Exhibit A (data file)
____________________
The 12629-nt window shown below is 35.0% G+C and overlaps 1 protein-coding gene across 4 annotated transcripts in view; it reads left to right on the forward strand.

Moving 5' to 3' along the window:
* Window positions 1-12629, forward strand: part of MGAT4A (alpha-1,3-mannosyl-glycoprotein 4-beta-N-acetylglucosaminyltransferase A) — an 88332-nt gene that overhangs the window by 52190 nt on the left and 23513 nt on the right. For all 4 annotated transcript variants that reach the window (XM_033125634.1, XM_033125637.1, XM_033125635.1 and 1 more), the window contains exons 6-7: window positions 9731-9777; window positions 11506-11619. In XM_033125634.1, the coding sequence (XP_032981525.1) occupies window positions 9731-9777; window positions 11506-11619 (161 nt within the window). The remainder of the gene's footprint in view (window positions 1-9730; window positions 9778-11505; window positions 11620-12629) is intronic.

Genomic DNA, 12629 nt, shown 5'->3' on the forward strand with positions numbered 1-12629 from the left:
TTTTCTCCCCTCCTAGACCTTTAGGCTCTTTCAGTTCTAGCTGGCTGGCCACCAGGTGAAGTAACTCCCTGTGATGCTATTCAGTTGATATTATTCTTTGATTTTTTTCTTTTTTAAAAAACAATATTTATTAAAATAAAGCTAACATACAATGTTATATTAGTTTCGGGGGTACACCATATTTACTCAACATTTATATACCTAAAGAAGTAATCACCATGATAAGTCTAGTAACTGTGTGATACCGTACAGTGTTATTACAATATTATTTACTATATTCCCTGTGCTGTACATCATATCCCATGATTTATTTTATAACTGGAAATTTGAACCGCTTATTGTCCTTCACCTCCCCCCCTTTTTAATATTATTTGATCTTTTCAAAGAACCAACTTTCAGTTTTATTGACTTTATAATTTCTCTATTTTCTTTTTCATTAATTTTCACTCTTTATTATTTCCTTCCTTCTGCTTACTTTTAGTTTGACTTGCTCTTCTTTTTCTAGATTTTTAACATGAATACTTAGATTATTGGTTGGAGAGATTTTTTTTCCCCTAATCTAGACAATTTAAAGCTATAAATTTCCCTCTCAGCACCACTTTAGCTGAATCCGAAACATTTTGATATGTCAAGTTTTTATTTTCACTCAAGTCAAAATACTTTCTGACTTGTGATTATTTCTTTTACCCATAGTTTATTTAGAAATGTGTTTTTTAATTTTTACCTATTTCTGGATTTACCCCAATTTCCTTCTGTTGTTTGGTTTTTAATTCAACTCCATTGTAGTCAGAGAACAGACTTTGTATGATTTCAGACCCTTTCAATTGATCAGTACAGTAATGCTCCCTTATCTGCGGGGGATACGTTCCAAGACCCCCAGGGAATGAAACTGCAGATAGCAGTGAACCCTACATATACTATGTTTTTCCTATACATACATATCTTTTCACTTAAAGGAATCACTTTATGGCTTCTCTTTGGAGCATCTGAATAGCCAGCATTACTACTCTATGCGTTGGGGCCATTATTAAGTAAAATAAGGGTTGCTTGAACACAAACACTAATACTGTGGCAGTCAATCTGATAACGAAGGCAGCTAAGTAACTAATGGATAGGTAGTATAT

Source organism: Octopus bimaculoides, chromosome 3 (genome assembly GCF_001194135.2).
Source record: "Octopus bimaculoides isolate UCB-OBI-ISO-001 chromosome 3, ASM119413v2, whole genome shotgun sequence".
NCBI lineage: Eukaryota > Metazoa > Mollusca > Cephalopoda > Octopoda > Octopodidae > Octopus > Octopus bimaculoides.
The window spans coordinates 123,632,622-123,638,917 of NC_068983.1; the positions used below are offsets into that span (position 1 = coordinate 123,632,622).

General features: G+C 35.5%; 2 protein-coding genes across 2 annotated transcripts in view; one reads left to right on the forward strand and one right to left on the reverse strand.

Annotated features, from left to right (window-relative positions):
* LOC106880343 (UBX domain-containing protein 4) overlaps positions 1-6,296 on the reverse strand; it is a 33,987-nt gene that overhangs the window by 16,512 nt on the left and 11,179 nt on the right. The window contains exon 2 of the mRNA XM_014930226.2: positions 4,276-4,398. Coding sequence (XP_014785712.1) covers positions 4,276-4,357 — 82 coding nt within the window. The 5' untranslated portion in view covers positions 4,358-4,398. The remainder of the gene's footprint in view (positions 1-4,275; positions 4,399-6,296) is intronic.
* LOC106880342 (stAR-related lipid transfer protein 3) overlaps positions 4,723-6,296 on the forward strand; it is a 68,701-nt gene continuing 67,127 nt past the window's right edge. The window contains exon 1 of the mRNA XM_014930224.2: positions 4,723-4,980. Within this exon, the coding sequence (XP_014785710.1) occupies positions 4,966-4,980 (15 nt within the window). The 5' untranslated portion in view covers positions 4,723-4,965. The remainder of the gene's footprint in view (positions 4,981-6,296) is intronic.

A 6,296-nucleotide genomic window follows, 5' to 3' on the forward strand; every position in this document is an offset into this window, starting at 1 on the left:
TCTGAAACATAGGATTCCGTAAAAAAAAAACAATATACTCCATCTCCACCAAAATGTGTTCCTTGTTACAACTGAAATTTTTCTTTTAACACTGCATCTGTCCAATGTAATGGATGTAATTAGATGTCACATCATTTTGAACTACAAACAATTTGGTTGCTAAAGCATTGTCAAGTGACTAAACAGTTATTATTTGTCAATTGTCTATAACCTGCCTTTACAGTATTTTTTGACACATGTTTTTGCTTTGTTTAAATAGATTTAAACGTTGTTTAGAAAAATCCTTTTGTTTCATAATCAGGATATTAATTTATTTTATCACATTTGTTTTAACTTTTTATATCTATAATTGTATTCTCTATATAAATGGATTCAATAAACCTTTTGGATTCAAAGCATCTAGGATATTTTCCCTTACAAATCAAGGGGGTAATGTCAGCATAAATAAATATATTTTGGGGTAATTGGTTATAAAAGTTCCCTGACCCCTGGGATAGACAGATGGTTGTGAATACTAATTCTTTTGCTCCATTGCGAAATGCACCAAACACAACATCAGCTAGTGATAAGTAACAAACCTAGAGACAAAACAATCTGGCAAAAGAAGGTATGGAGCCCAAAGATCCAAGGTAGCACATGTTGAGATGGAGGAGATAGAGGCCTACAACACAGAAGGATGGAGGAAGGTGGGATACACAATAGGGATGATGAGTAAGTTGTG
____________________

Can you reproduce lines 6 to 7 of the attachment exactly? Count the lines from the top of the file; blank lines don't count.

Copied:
Source organism: Octopus bimaculoides, chromosome 3 (genome assembly GCF_001194135.2).
Source record: "Octopus bimaculoides isolate UCB-OBI-ISO-001 chromosome 3, ASM119413v2, whole genome shotgun sequence".